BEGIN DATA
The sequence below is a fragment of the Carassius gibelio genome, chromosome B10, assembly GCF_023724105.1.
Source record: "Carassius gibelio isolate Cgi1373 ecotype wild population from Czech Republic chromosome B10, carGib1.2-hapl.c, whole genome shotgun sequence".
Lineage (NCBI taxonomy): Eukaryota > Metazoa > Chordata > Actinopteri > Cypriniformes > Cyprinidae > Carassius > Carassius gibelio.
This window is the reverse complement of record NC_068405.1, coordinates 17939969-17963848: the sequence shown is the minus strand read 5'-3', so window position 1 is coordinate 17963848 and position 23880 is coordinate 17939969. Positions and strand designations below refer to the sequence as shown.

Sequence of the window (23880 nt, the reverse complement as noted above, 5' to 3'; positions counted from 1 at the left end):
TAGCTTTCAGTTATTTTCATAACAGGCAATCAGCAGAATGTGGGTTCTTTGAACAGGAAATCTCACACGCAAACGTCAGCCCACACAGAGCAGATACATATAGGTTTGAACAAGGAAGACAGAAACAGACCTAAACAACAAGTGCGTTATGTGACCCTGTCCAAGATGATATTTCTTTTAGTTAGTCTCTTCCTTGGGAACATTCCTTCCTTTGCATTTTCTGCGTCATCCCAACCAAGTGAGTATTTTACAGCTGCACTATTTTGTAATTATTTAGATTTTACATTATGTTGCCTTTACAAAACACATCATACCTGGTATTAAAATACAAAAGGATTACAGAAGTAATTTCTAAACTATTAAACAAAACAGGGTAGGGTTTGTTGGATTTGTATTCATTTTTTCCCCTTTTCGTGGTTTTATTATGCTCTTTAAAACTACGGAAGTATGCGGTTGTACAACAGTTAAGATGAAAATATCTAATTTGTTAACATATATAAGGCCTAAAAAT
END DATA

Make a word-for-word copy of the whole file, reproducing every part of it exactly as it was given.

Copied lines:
The sequence below is a fragment of the Carassius gibelio genome, chromosome B10, assembly GCF_023724105.1.
Source record: "Carassius gibelio isolate Cgi1373 ecotype wild population from Czech Republic chromosome B10, carGib1.2-hapl.c, whole genome shotgun sequence".
Lineage (NCBI taxonomy): Eukaryota > Metazoa > Chordata > Actinopteri > Cypriniformes > Cyprinidae > Carassius > Carassius gibelio.
This window is the reverse complement of record NC_068405.1, coordinates 17939969-17963848: the sequence shown is the minus strand read 5'-3', so window position 1 is coordinate 17963848 and position 23880 is coordinate 17939969. Positions and strand designations below refer to the sequence as shown.

Sequence of the window (23880 nt, the reverse complement as noted above, 5' to 3'; positions counted from 1 at the left end):
TAGCTTTCAGTTATTTTCATAACAGGCAATCAGCAGAATGTGGGTTCTTTGAACAGGAAATCTCACACGCAAACGTCAGCCCACACAGAGCAGATACATATAGGTTTGAACAAGGAAGACAGAAACAGACCTAAACAACAAGTGCGTTATGTGACCCTGTCCAAGATGATATTTCTTTTAGTTAGTCTCTTCCTTGGGAACATTCCTTCCTTTGCATTTTCTGCGTCATCCCAACCAAGTGAGTATTTTACAGCTGCACTATTTTGTAATTATTTAGATTTTACATTATGTTGCCTTTACAAAACACATCATACCTGGTATTAAAATACAAAAGGATTACAGAAGTAATTTCTAAACTATTAAACAAAACAGGGTAGGGTTTGTTGGATTTGTATTCATTTTTTCCCCTTTTCGTGGTTTTATTATGCTCTTTAAAACTACGGAAGTATGCGGTTGTACAACAGTTAAGATGAAAATATCTAATTTGTTAACATATATAAGGCCTAAAAAT